But let me continue quoting, “We do this by learning the gospel together, by listening to each other’s feelings, thoughts, and ideas, and by enjoying activities together. It is usually held on Monday evenings.”

(I can hear your thoughts now, “But what if we can’t learn the gospel together? What if my husband won’t tolerate gospel discussions? What if I can’t teach the kids the things I want to teach them?” We’ll get to this, hang on.) 

It also goes on to say, “Family Home Evening is a time to enjoy each other and have fun together. Through simple activities—games, service, sharing talents, visits to local sites of interest—families create connections and build unity.”

It seems to me, based on what I read, that the main emphasis of Family Home Evening is to strengthen the family.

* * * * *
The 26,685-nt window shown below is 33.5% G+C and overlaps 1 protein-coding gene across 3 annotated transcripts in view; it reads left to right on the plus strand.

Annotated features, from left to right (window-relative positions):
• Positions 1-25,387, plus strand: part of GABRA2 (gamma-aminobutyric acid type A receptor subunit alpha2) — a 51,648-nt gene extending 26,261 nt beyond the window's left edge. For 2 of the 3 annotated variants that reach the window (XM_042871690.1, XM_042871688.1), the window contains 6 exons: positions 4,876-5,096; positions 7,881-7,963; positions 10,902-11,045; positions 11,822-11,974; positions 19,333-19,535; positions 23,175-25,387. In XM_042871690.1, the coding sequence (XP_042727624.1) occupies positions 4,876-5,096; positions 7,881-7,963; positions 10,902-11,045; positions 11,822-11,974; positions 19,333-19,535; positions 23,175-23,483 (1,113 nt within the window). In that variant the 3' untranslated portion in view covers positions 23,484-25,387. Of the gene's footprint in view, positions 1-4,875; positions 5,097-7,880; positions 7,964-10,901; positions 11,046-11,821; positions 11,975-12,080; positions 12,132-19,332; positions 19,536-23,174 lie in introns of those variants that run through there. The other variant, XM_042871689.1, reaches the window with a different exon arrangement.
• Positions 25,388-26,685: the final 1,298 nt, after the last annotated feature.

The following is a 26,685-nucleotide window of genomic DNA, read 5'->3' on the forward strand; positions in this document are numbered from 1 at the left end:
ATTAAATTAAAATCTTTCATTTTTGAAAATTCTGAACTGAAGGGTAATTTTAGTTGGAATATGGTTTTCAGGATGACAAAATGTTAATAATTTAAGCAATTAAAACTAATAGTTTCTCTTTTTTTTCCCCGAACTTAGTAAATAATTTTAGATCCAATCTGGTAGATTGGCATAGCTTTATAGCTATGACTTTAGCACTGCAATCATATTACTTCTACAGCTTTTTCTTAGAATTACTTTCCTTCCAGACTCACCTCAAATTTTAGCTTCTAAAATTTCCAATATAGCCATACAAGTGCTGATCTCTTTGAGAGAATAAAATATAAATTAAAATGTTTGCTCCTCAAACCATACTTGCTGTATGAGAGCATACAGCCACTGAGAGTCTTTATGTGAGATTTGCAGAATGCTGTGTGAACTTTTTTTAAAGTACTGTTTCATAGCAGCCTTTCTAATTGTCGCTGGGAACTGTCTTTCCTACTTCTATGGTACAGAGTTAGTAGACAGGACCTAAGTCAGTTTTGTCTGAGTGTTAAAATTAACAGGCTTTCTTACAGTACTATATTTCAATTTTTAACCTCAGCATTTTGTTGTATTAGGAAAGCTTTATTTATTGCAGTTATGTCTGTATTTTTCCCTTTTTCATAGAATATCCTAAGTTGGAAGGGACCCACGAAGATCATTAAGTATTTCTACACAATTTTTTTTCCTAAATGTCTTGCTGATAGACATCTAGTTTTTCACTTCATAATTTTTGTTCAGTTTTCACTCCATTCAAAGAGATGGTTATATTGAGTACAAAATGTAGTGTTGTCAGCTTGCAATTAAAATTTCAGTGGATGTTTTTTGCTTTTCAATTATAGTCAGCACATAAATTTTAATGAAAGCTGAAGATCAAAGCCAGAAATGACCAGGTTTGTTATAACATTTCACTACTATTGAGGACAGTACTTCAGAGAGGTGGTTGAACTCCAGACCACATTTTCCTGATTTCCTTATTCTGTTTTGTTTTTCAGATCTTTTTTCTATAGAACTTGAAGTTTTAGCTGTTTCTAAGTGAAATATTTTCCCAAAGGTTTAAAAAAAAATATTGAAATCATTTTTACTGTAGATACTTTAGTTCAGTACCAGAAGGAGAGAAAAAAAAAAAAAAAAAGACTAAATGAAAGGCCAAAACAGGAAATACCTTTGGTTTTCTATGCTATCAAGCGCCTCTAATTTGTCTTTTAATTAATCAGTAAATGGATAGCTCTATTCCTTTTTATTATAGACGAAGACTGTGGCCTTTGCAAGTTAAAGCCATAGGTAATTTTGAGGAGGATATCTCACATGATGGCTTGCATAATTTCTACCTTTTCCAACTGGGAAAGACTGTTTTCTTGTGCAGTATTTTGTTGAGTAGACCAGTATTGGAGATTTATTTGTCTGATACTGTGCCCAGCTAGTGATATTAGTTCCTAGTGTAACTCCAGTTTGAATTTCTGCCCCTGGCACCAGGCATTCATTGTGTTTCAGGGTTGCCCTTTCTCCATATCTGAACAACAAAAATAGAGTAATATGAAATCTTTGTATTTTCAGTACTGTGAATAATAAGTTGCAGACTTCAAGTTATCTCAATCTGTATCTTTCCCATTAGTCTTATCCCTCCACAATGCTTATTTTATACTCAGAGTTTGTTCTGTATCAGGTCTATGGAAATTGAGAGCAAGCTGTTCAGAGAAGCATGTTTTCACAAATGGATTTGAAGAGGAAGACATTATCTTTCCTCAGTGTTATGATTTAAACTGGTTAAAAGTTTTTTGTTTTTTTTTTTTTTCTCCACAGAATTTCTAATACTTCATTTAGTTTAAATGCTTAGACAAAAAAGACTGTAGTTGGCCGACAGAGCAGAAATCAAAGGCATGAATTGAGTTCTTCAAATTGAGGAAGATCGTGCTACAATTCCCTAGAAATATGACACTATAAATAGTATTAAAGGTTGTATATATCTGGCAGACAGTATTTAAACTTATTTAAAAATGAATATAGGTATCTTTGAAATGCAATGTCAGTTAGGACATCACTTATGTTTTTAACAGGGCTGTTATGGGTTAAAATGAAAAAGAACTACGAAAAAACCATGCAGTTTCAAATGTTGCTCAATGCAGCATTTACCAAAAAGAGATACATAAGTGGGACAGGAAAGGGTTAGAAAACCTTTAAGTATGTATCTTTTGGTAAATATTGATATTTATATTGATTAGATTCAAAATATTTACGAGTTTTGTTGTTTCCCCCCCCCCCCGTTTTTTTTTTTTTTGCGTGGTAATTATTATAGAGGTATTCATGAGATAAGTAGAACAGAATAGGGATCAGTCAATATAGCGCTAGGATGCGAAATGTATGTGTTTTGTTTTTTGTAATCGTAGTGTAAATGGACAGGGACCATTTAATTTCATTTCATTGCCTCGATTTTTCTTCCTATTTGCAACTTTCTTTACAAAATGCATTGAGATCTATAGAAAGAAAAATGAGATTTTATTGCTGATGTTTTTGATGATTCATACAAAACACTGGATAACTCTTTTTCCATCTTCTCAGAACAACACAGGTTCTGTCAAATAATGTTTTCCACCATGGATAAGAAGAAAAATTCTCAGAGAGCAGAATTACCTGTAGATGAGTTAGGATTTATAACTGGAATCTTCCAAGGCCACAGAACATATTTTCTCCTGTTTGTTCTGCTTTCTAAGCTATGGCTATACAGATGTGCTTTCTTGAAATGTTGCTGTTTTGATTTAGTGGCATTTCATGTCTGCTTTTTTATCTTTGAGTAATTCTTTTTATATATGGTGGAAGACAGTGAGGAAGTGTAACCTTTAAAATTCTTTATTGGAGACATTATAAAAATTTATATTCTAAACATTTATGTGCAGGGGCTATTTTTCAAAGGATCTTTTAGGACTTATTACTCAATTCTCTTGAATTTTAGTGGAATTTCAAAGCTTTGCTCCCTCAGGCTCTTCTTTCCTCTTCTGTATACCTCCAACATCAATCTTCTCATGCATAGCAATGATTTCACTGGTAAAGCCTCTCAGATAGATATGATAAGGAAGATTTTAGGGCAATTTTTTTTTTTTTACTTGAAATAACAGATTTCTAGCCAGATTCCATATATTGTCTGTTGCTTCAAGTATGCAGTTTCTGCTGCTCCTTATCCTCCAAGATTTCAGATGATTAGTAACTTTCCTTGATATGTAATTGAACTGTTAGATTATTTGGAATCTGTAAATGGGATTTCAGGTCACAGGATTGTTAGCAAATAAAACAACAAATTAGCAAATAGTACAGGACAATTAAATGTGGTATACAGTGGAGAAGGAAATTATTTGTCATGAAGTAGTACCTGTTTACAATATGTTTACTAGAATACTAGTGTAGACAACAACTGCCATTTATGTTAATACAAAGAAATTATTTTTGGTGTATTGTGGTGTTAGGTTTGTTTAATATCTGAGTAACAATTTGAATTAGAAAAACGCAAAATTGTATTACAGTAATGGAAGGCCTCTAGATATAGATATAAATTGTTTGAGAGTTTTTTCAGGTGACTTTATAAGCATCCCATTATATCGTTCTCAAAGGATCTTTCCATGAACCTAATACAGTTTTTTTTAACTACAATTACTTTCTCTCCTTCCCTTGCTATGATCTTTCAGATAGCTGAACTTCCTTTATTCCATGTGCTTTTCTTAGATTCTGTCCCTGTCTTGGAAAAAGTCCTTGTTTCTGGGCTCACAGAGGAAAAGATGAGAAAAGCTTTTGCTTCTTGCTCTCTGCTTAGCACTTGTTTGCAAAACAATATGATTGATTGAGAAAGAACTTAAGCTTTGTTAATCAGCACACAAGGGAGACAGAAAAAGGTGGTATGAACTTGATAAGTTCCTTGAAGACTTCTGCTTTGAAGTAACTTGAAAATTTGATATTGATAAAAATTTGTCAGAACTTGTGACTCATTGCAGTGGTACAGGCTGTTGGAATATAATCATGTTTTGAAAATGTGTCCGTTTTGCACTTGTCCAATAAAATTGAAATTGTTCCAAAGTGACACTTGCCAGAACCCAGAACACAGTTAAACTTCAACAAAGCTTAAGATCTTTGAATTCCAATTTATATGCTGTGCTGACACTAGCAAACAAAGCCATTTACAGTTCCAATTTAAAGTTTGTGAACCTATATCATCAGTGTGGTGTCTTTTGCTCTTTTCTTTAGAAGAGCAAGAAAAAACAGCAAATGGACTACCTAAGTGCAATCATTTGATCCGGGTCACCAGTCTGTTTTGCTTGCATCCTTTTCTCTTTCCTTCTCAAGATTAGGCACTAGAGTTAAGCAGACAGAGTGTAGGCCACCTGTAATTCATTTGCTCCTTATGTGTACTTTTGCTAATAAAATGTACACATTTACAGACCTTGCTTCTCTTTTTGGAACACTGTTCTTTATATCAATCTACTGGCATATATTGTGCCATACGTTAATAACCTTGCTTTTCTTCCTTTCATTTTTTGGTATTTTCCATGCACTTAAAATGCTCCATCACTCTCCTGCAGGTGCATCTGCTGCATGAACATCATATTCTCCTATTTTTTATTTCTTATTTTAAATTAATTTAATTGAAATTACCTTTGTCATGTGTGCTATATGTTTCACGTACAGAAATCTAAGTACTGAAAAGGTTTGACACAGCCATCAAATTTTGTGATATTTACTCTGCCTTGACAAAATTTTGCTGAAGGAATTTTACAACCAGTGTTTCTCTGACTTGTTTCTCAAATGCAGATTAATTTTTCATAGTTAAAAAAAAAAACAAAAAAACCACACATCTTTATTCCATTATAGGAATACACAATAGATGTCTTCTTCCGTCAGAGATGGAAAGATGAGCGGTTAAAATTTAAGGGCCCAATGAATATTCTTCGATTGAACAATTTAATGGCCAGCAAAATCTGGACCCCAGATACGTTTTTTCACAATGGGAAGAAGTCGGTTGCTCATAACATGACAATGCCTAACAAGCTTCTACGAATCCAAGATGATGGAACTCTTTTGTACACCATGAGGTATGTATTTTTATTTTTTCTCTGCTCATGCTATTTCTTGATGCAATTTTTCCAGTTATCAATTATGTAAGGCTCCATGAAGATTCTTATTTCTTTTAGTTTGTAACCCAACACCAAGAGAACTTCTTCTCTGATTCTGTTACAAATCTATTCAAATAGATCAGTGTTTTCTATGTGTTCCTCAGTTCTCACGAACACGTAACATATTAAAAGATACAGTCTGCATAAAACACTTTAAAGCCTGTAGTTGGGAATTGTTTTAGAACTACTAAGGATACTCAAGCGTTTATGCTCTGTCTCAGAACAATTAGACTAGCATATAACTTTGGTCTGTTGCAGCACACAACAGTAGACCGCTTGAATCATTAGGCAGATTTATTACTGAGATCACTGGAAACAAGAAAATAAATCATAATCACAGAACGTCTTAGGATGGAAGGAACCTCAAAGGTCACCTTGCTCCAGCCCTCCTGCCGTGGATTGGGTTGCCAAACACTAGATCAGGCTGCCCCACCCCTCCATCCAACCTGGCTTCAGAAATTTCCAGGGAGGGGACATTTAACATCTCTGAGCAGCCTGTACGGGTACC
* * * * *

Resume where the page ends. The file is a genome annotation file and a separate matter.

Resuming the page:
And I don’t think that’s happening if you are doing (or skipping) Family Home Evening out of anger and resentment. 

But I Can’t Teach the Gospel Because of My Spouse!

Back to the idea of learning the gospel together. (I promised you I’d get to it.) In this most recent conference, the first two great commandments were emphasized – love God and love your neighbor as yourself. Maybe in your Family Home Evening, out of respect for your husband’s wishes, you won’t have a specific gospel lesson. But isn’t showing love and respect for your spouse living the gospel? If you create the opportunity to do an activity together, you are learning the gospel as a family by implementing the concepts of love and respect as you work and play together. Putting the gospel into action is more significant than merely learning about it. So I think you are learning the gospel together even if there isn’t a specific gospel lesson. Your children will learn the gospel by how you live the first two great commandments.